Mastering The Stress of Psychological Resistance

“People don’t resist change. They resist being changed.” – Peter Senge

Really…You Too…If I Had A Nickel For Every Time…

He said it. I was hoping he wouldn’t go there, but he did. Even though I have learned to expect this whenever discussing training and development, it still surprises me when incredibly intelligent and seemingly successful men and women go there. I noticed myself looking up towards the ceiling but caught myself, thankfully, before rolling my eyes.

I was working with the CEO at a startup discussing managing organizational change, employee engagement, and inspiring others.  When we began talking about strategies to create improved communication and productivity, the CEO stated: “Frank, you know there’s a reason I’m the CEO, there’s a reason I have an executive team that works for me, and there’s a reason my executive team has direct reports. People don’t change. They are who they are when we hire them…”

In my 20+ years as a strategic advisor and executive coach, I’m in charge of finding my clients’ “on” button that generates lasting change.  Whether it be a highly motivated CEO desiring a sounding board, an up and coming Director, a difficult person or a high conflict team, organizations (rightly so) want to see growth and results.

One of the first areas I dig into is belief systems around change. A common belief I run into with clients is “people can’t change.”  A logical consequence of individuals who carry this belief is a low initiative to improve or even absence of a desire to try something new and different altogether. Variations of this example would include “I won’t get promoted because I don’t like giving feedback to my direct reports” or “That is just the way I am.” Think about the consequences. To prove themselves right, and be successful, they probably can’t or will not change. And this mental resistance can occur in spite of the clear understanding by the same individual that life, in general, is a growth process.

If we survey a team, for example, a standard question is “do you believe you (or your team) has the capacity for change.” In the survey, the answer is most often “yes.” However, once we start assessing what is changing on a regular basis, or what the latest tool or strategy upgrade is, resistance rears its ugly head, and the reality is that the actions people are willing to take often don’t match the idealistic answers they give when previously surveyed.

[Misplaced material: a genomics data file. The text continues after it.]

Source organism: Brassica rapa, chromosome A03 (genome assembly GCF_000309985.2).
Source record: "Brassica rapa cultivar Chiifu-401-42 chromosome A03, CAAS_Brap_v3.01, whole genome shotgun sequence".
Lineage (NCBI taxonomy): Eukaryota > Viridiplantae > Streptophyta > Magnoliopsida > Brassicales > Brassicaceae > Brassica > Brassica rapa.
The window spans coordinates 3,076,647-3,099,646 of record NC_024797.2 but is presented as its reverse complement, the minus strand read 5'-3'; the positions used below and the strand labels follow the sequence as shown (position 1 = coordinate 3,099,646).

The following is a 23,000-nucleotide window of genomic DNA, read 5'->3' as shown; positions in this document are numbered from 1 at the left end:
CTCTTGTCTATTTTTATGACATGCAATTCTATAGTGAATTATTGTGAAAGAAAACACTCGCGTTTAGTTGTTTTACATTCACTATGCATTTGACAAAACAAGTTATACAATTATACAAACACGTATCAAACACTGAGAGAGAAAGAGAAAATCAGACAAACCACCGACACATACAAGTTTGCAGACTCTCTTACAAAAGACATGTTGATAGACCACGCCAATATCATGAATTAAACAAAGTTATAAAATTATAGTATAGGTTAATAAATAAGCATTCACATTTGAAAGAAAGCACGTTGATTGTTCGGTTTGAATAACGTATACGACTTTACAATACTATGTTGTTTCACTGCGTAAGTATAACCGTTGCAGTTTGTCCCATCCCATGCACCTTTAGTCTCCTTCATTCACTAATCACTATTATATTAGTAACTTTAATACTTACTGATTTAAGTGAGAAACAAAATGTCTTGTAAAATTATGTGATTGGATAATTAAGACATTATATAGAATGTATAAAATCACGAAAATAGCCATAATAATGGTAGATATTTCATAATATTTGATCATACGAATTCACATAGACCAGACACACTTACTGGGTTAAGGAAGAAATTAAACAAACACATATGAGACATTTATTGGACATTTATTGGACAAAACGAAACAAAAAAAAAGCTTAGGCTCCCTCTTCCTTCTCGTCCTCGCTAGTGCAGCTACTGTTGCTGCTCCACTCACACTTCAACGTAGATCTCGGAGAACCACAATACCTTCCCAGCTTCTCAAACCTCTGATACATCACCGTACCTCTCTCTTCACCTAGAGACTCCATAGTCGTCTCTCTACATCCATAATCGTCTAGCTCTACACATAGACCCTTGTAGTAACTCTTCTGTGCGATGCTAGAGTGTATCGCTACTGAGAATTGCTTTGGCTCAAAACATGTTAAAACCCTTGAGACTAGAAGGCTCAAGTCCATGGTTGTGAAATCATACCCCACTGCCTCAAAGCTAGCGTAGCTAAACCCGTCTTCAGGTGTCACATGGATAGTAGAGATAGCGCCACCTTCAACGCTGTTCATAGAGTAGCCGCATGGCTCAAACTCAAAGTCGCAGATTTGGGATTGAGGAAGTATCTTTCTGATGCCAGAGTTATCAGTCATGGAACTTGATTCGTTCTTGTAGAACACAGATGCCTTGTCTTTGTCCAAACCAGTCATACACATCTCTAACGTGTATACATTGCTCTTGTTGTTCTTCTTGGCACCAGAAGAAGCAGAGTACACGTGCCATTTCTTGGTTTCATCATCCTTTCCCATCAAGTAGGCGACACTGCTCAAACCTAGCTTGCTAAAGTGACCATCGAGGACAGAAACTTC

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So what does mental resistance look like in real life?

Many activities elicit mental resistance. But people often don’t recognize it because it comes in many shapes and sizes. Resistance is often disguised as fear, self-doubt, procrastination, isolation, distraction, or over thinking.

The Neuroscience of Resistance and Change

Despite knowing the consequences, even people in life-threatening situations resist change.

(A 2007 article by Alan Deutschman in Fast Company Magazine quoted Dr. Edward Miller, the dean of the medical school and CEO of the Hospital and Johns Hopkins University. He stated that the 600,000 people a year who have bypasses, ninety percent revert to unhealthy lifestyles)

Most of what we do during the day is on automatic pilot. We wake-up, take a shower, get dressed, brush our teeth, drive our car to work, attend meetings, etc. We’ve shaped these behaviors by repetition.

What if there’s a change in one of these habits? What if you want to or end up having to re-align one of these behaviors due to situational circumstances?

To better answer this question, how about a practical example. Here in Silicon Valley where I live and work, traffic has become a nightmare. High-tech companies’ solution to this has been to charter buses for their employees. A client of mine had driven to work for the past five years. Our conversations would not be complete unless we mentioned traffic issues.

While switching to the bus sounded great it theory, and the idea of free Wi-Fi, less wear and tear on the car, saving money, less environmental impact, etc., the reality of mental resistance caused a very different internal dialogue. Dependence on someone else getting her to work, needing to be prompt to the bus stop and having to be more structured and organized created stress. Not to mention having little flexibility at lunch to do errands or leave the campus.

The night before her first bus adventure, she felt anxious. “What if I want another cup of coffee, want to sleep in a little more or want to finish watching something on the news. What if the bus is late?

Mental resistance was creeping in. After all, the client still needed to be to work at a given time, could grab an extra cup of coffee along the way and watch the news while riding on the bus. These were all just excuses being used to cover up the mental resistance in disguise.